By: John M Jerva
When it comes to action cinema and most notably visceral action cinema, one filmmaker definitely comes up every time there’s a conversation. From co-directing such influential action films as the Crank movies with Jason Statham to helming Gerad Butler in Gamer, Mark Neveldine is one movie maker that knows how to put a different kind of high-octane film on the screen. Neveldine is clearly all in when it comes to making flicks and with his latest thriller, the political action thriller Panama starring Cole Hauser and Mel Gibson, Neveldine is back in the driver’s seat after some time off and with this newest outing, Neveldine shoots from the hip with something a little different but make no mistake, this movie is like something that would have come out of the 80’s.
Panama stars Hauser as a former Marine named Becker who is enlisted by shady government contractor Stark (Gibson) to travel to the highly volatile country of Panama ahead of the U.S. invasion to broker a very important arms deal. While on assignment, Becker is thrust into the chaotic world of political power where no one is who they seem, and one wrong move could mean a bullet to the back of the head. Becker is as tough as they come, of course, and he’s got some tricks up his sleeve and a few lethal skills in his arsenal to stay one step ahead of the nefarious forces at play in this deadly, violent chess game.
I recently had the awesome opportunity to speak with director Mark Neveldine for an exclusive interview and he mentioned how this film was shot in only two weeks during the height of the pandemic. This project at one time was supposed to star Frank Grillo and Morgan Freeman but after COVID hit, the film was shelved until Neveldine and Hauser dusted it off again. Watching the film and knowing that it was only filmed in a few weeks with massive safety protocols in place, it’s amazing to see what they accomplished.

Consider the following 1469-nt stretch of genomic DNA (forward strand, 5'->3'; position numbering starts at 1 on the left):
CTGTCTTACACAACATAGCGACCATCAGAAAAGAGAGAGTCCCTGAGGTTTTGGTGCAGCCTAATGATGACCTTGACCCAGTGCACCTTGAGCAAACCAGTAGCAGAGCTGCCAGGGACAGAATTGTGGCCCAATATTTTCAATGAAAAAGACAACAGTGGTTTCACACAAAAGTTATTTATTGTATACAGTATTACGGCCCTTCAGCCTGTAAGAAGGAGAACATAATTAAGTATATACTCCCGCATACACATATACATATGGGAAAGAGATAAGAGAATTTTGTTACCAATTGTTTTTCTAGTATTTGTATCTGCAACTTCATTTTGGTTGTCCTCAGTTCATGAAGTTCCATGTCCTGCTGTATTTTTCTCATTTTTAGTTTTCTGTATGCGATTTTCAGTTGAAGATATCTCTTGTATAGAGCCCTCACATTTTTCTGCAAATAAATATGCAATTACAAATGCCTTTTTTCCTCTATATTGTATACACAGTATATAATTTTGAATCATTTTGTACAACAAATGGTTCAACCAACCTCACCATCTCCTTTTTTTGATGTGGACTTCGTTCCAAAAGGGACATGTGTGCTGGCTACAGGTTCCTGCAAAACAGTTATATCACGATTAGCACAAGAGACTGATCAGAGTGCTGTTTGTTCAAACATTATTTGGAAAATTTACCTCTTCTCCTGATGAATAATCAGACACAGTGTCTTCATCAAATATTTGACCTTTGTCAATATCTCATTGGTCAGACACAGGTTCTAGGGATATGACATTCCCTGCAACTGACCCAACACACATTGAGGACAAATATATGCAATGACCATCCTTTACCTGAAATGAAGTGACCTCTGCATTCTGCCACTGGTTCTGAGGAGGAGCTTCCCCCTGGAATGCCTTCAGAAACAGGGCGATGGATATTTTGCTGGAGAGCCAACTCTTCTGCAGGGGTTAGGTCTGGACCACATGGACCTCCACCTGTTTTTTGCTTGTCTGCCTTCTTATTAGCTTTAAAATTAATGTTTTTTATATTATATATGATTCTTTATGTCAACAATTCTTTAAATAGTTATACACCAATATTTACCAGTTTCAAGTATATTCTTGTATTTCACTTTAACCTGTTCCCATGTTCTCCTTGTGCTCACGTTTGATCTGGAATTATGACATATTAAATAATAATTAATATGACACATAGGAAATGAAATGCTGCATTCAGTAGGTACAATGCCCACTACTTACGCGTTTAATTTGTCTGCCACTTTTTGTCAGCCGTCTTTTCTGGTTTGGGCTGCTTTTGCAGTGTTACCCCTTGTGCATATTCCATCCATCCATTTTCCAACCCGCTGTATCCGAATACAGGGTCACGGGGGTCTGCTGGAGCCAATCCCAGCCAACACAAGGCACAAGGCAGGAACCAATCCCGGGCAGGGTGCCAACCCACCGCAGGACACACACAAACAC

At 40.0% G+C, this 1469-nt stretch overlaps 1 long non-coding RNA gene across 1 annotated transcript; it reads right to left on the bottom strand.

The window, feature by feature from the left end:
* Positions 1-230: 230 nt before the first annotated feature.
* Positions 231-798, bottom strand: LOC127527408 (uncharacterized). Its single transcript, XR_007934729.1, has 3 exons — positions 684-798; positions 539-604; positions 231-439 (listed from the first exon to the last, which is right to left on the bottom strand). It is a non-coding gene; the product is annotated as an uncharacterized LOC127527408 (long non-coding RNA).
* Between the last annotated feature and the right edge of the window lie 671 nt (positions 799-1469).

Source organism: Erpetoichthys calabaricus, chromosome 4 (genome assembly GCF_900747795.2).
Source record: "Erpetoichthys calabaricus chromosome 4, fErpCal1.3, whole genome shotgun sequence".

Like I mentioned before, this is a different avenue taken for Neveldine as it’s not the over-the-top exercise in action excess that Crank and Gamer was but it’s more of a stripped down, throwback film with the feel of the 80’s which is when this movie takes place. This is more of a slow burn, political message with action beats spread throughout and if you know that going in then you might have a good time with it.
What works in Panama is due to the fact that Neveldine was at the helm, and he had two prolific actors in Hauser and Gibson to paint his canvas with. Hauser, the son of 80’s action star Wings Hauser, has always been one of my favorite actors in the industry and I always asked why he hasn’t become more of a prominent action star. Hauser does other genres for sure, but he’s got that throwback edginess and roughness to him just like his dad and is a commanding presence on screen whether he’s blowing bad guys away or just involved in a weighty dramatic scene. His face speaks volumes, and he sometimes doesn’t even have to speak to know what he’s thinking.
Hauser is popular right now having starred in four seasons of Paramount’s highly successful series Yellowstone with Kevin Costner so hopefully this opens the door for the versatile actor to star in more of these types of films. His stock is on the rise for sure. Hauser’s Becker is similar to the character of Rip Wheeler that he plays in the show and both these characters have something in common as you would definitely want either character backing you up in a bar fight or a dark alley. His Becker oozes 80’s action vibes complete with the manly hog that he rides throughout the movie.